Once on the North 43 (北43) you quickly start to pass the beautiful low lying tea plantations, and this was the real motivation for me to ride this road. Taiwan Tea is famous all over the world. Tea experts will tell you that some of the tea grown here is world class. I have to believe them as I am no expert, but these are some of the plantations the tea comes from, and they create pleasant and beautiful views.
After riding on the North 43 (北43) road for about 3 km, I came upon this traditional pavilion on the side of the road. I decided to stop there and have a drink of water. The Pavilion was already occupied by Mr. and Mrs. Huang who had come there all the way from Panchiao. They were having a picnic and enjoying the cool mountain air. They told me they had gone to South Africa (my home country) twice and were quite eager to chat. Mr. Huang also poured me a few cups of traditional tea. I was about to decline the offer but then thought I am in tea country so why not? It was good to sit there and chat with these two super friendly elderly Taiwanese people. They were very generous and even offered me water and snacks for the journey up the mountain. They also warned me that the mountain just went higher and higher and that Pingling (坪林) was still 20 km away.
After tea I took my leave from Mr. and Mrs. Huang and set off again on the North 43 (北43) and immediately started to pass some more low level tea plantations. Sadly, a little further down the road I came across a dead snake in the road. I always get sad when I see these beautiful reptiles as roadkill. They are such beautiful creatures and play an important part in our ecosystem. I didn't bother to identify this one but, if you are interested, you can check on the Snakes of Taiwan website.
I carried on riding up the road and the road became even more isolated. I passed by a small stream and then the climbing really began.
Up until this point the road had been a few gentle undulations, but then the gradient of the inclines started to increase and the pain in the legs started to increase. Still, in the beginning, the road wasn't that bad and I was able to maintain a decent pace up the hills. Of course the views of the mountains above continued to be impressive and I really started to feel like I was the only one on the planet. Here the cicada choir never ceased to remind me where I was and the eerie echo of one of the indigenous birds could be heard again.
As I passed the first of many switchbacks I came into a part of the road that was partially covered by trees. Considering it was a super hot day with the sun out burning every part bit of exposed skin, this short interlude along this shady part of the road was welcome relief.
As I continued my slow pedal up the road, the gradient of the road and the switchbacks increased dramatically. At this point my legs really started to burn and I started to feel cramps in both legs. Considering I had not even made it to Pingling (坪林) yet I thought this would be a bad sign. I carried on riding through the cramps, but at the top of a particularly steep climb, I decided to take a break in the shade of a tree next to one of the more awesome bends in the road. It was a good break. I managed to rest, stretch out the cramps and enjoy the view. I was loving it up there.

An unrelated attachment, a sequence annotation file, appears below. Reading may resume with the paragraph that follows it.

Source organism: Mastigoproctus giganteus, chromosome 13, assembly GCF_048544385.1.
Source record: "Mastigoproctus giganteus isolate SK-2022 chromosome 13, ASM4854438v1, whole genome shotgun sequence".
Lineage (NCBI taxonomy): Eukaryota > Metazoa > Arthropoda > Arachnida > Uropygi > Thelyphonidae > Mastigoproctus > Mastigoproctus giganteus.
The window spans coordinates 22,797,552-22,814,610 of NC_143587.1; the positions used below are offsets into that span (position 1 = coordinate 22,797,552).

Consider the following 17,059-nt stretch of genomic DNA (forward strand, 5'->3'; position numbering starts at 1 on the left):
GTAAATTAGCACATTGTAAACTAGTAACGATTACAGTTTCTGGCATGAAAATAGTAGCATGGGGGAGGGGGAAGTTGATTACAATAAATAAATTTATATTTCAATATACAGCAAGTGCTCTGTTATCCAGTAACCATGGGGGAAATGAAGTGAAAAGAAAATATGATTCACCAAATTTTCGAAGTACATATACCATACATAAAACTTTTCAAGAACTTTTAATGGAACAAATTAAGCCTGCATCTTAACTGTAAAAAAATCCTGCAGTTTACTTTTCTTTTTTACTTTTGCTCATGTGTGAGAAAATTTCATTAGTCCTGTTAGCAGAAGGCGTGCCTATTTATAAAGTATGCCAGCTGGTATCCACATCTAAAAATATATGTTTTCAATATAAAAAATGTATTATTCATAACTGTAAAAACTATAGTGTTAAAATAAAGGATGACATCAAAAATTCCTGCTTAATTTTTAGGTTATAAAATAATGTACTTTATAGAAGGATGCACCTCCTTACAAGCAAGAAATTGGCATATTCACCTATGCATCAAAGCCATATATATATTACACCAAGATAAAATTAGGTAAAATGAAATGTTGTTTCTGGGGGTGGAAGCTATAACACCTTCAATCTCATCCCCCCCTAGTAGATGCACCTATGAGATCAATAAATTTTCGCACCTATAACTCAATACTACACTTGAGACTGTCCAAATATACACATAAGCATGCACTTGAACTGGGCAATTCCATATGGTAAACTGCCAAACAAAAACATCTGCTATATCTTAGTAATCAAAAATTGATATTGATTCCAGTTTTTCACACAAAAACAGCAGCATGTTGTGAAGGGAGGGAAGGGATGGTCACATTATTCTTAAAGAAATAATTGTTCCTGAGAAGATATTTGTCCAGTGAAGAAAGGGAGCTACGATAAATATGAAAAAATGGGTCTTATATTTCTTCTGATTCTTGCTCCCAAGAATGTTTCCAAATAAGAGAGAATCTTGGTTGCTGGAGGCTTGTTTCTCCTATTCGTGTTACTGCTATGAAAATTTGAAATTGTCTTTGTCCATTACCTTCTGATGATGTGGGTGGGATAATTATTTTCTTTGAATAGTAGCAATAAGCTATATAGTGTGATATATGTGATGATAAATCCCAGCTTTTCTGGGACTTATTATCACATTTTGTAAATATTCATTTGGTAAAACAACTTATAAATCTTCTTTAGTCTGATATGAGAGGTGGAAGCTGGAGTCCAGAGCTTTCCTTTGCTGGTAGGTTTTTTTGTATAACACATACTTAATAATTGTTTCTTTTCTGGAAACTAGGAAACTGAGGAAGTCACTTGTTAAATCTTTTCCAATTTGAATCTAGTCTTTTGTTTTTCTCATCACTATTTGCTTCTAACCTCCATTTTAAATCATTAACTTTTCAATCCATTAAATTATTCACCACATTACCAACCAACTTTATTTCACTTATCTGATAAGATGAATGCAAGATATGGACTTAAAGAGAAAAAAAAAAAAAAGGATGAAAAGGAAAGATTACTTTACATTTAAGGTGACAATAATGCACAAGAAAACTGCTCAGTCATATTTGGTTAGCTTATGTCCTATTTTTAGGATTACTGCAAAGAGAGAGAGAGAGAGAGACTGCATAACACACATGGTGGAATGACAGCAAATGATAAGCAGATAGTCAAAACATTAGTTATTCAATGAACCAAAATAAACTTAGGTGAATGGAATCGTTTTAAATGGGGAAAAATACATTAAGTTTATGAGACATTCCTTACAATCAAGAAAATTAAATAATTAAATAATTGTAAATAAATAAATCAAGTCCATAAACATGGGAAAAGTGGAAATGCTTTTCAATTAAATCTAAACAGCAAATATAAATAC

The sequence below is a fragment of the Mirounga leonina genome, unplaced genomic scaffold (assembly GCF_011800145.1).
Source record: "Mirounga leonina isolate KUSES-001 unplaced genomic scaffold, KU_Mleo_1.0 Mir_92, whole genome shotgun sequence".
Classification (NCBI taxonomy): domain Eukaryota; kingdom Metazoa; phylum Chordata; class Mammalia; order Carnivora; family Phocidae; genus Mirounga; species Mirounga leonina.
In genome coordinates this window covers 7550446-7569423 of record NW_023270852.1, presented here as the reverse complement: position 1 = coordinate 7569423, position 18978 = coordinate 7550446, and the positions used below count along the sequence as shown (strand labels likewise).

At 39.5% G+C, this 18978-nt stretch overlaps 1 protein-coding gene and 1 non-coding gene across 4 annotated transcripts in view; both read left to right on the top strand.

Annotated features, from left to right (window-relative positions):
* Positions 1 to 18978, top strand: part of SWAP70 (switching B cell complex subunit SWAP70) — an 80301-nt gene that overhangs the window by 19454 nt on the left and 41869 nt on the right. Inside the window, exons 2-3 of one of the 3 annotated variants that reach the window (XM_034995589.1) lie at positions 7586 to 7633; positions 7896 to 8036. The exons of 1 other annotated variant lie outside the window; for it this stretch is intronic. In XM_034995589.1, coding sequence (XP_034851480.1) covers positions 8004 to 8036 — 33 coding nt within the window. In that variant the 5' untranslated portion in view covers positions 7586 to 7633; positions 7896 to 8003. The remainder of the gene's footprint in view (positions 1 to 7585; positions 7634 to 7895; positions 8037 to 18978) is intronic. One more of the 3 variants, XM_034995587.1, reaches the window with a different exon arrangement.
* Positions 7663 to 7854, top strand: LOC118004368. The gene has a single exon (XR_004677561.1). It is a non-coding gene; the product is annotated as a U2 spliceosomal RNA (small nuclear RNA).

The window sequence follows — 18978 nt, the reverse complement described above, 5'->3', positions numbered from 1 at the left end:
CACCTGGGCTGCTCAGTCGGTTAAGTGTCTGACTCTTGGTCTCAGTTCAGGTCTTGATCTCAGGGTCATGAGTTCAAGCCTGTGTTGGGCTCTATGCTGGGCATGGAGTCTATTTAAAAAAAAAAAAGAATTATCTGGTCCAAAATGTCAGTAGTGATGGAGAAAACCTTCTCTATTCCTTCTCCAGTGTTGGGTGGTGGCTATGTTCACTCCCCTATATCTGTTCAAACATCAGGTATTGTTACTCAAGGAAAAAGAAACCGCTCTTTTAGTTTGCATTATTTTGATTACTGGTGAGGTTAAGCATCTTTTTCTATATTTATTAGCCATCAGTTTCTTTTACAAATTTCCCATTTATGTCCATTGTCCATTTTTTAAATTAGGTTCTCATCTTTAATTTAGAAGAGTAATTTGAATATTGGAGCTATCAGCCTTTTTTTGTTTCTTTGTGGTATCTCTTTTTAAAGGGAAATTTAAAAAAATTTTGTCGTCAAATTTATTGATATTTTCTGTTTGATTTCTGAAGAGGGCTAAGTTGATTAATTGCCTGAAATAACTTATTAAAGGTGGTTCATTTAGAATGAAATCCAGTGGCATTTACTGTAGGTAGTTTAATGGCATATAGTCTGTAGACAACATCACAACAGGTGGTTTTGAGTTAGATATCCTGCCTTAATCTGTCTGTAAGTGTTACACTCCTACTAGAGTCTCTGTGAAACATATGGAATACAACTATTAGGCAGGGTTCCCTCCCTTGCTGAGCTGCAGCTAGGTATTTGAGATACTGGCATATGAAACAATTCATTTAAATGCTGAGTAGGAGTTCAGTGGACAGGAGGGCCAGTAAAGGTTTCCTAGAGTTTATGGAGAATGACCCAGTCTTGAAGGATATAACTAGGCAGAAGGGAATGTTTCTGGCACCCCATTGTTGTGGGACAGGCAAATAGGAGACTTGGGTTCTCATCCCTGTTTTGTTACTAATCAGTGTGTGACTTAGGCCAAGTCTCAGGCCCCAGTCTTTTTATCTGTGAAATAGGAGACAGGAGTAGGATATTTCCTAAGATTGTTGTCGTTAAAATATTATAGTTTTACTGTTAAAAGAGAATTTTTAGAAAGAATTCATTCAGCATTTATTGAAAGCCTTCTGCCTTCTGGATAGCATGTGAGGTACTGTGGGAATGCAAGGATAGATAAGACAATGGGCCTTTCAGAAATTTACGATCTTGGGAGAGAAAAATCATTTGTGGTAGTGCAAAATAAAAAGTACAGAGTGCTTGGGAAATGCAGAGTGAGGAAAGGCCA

After a 10 minute rest I got back on the bike and continued to pound the pedals. I was starting to get the energy back in the legs and I was happy to be moving up the mountain. Little did I realize that the worst of it was nearly over and that I was nearly at the top. But at this point I had found a second breath of air and was enjoying the climb up. Of course, all the while I was riding up the mountain I was riding next to some tea plantations and had tremendous views of the valley below.
I arrived at a contour which my altimeter told me was 645 meters above sea level. Happily, at this point, the road flattened out and followed the contour around the mountain, through the saddle of the mountain and back down the other side. The worst part of this climb was over and I was happily cruising on a level road enjoying the views and the cool breeze at the top of the mountain. When I looked back down into the valley, I could see part of the road that I had just come up, and let me assure you, I was mortified! I think if you had shown me that picture before the climb I might have backed out of going up. When I saw the road, the inclines and the switchbacks, I was happy that I had already arrived at the top.
The point at which the descent into Pingling (坪林) begins is the border between Pingling (坪林) district and Pingxi (平溪) district. You can tell that this is the road less traveled as the signs welcoming travelers into either district are not well maintained. Still, the view from the top of the road, before the descent would be amazing. Unfortunately for me it was still hazy so I was unable to get any great pictures of the surrounding valleys and mountains. This was a good spot to stop, take a break, drink some water and enjoy the views. I knew when I got on my bike I would be screaming down the mountain at a crazy rate of knots and probably would not be able to enjoy the scenery as much as I should.
Once I started heading down the mountain, I couldn't help but look at the amazing views into the valley next to me. The stunning views of tea plantations embedded in the bush on the mountains are beautiful. It is interesting to note that these tea plantations are small in comparison to those we saw in Sri Lanka. In Sri Lanka entire mountains had been cultivated but here only certain parts of the mountain had been cultivated and for the most part the indigenous plants left to grow wild. The views were spectacular.